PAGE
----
Maybe not. But he is fond of passing on the wisdom he has acquired over the years. The first of his favorite sayings is, "See It From Above." This advice was usually given when my less-than-stellar sense of direction frustrated him. He told me to think of driving directions as if I was looking down from a satellite. I thought it was also a great metaphor for life (as he intended). If you remove yourself from the situation long enough to see it from above, you can gain perspective on just about anything. Schiffer's second favorite saying is, "Just Show Up." This applies to the whole of life as well. Be the kind of person who always shows up when needed, whether expected of you or not. In its complete version, the phrase actually reads, "Just Show Up, You'll Figure Out What To Do When You Get There." I honestly have no idea if these aphorisms are going to read corny or not, but I can attest to them as words to live by. Schiffer has always showed up for me. And I don't need to see it from above to know that he is a truly special person. Love ya, Davey Baby.

Tuesday, April 17, 2007


The following was written between 2:00 AM and 3:00 AM:

Last night, the once venerable "24" hit a nadir for the season and possibly the series. The thrill is gone, the fun is gone, now it's just plain lame.

First off, Audrey's not worth it. Jack's going to trade his life for Audrey's? Please, like Audrey is more valuable to the US and A than the greatest counterterrorist in the history of counterterrorism. Laughable. How many times has Audrey saved the fuckin' universe? And -- and this is a big one -- she's not hot. I mean, if Jack Bauer was going after some supersmart Betty who was a fraction as cool as he is, then maybe I can buy the motivation for his character to take that big a risk. But, come on, Jack, don't even think about ending it all over Audrey. Look at it this way, Jack... tomorrow's another really shitty day. More suspects to interrogate in cruel and imaginative ways. More no-win situations for you to somehow manage to snag victory from the jaws of defeat. More carrying on your techno-erotic love affair with Chloe. The sun may not come out tomorrow, Jack, but you can bet your bottom dollar there'll be some serious terrorism. Audrey won't be able to stop any of it. But you can. And you will. Just let her go, man. Why don't you take out that nice girl who works for the VP? Try her on for size. Or maybe go out with Connie Britton again. She sure is looking good these days...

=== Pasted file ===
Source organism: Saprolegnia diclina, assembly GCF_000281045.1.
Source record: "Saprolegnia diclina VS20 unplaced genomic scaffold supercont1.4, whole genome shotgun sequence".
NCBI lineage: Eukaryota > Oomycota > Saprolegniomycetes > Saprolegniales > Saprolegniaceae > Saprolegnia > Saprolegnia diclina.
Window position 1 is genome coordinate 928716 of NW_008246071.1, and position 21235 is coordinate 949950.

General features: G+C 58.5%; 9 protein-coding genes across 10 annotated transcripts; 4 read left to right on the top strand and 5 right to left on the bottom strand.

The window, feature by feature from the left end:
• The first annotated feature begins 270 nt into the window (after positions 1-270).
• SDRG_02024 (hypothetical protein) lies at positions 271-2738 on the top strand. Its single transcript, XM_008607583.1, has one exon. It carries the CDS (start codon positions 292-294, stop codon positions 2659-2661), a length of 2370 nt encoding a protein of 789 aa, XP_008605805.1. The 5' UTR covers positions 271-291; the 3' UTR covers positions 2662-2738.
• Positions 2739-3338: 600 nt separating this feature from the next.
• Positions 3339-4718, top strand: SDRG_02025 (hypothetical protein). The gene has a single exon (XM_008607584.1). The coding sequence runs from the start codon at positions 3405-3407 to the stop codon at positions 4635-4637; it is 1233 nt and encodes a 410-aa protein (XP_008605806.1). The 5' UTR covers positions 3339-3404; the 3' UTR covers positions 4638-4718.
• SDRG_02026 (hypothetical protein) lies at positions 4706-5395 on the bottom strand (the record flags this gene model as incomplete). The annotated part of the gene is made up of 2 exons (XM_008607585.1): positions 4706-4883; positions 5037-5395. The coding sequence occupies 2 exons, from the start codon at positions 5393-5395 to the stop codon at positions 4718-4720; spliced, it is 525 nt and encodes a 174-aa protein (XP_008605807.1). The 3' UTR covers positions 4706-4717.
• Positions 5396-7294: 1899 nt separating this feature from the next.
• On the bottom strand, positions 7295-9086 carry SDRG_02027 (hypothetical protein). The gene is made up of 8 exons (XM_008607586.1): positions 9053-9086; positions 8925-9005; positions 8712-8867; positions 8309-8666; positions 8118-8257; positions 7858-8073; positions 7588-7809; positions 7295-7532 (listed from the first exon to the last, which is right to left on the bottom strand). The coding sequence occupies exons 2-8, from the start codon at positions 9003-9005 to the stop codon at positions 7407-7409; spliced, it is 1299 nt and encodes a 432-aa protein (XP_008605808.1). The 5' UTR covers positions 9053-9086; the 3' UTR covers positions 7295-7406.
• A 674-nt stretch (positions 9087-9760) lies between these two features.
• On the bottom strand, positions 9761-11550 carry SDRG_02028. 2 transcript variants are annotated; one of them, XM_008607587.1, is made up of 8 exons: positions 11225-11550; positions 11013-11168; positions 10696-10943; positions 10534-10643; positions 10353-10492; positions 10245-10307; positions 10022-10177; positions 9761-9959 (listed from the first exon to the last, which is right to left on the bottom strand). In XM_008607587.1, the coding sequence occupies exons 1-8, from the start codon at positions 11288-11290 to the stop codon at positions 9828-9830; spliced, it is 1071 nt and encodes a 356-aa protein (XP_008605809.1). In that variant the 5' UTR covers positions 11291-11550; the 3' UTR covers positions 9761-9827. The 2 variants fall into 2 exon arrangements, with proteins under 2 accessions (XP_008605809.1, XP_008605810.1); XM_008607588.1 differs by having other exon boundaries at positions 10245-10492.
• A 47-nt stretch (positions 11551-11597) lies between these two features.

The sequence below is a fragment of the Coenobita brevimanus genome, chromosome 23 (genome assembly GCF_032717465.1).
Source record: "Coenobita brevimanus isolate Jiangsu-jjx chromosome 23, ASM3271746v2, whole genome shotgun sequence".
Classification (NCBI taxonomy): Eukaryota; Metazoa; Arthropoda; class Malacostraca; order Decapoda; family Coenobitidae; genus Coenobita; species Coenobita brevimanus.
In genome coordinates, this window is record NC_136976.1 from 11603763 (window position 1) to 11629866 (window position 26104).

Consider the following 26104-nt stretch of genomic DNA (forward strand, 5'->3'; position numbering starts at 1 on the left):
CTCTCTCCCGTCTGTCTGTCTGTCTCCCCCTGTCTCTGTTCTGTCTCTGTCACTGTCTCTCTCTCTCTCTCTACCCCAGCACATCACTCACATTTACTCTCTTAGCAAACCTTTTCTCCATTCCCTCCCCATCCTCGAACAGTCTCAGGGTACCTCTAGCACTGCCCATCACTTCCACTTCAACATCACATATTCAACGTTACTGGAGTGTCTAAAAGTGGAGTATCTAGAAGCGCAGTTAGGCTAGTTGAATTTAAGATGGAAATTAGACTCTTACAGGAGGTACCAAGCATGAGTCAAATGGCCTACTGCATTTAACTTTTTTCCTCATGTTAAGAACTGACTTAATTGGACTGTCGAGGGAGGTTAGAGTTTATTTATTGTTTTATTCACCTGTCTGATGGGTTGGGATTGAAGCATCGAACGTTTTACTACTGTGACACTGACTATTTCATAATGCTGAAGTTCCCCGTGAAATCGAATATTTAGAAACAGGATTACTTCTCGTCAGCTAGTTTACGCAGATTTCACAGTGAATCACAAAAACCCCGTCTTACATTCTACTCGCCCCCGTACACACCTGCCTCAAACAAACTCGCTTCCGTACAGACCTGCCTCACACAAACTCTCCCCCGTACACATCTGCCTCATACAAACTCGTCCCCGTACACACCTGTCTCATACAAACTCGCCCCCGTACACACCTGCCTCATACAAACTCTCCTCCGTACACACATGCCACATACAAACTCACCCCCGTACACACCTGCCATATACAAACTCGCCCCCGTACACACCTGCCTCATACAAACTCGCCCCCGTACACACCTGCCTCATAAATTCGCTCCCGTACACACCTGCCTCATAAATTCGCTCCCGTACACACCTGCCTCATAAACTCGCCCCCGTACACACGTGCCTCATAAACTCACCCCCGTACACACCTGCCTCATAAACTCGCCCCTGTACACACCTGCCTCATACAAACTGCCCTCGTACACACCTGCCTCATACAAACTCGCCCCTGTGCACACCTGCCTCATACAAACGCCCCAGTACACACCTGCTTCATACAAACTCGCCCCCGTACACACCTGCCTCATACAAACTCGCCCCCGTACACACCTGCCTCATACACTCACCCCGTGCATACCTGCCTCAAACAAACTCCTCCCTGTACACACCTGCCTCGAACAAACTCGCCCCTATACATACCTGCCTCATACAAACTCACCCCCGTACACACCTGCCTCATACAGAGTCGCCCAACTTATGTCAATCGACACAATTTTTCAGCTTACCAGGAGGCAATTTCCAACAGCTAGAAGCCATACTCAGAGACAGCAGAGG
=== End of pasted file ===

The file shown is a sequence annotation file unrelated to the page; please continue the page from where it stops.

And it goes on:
Secondly... nice pratfall, President Palmer. The Velveeta people are on line 2, wanting to know if you're all right. Ugh, and the Vice President is standing there in the viewing box watching the speech while holding his letter of resignation. It reminded me of a recent late night snack I prepared for myself in which I melted three different kinds of cheese together to see what would happen. Why would the guy take questions? It violates the first rule of comedy and Presidential Addresses -- Get in late, get out early. Wayne held it together perfectly for a handful of comforting words to the nation and there's no question that should have been it. The audacity to open the floor to questions when his health is failing and there are an infinite number of details about the day's events that he could never in a million years talk to the press about. Just friggin' ridiculous.

Lastly, Ricky Schroeder sucks. He was cute as a button in The Champ and Silver Spoons. (I still don't know if I watched that show for him or because his house had a video arcade and a rideable toy train running through the living room.) He's in over his head, like he was on NYPD Blue. Oh wait, was that Zack from Saved By the Bell? Anyway, I don't believe for a millisecond that little Ricky Schroeder is going to push Jack Motherf-ing Bauer around.

The whole show just made me nauseous. Like they suckered us in with five and a half years of roller coasters and then wouldn't let us get off that stupid pirate ship ride that just goes back and forth and back and forth, threatening to flip all the way over but never actually doing so. And, of course, it's all in the name of continuing to sell us the same goods and services they've been shoving down our throats since Dennis Hopper tried out a crappy Czechoslovakian accent in his short stint as the bad guy. Thank God TiVo makes that all go away...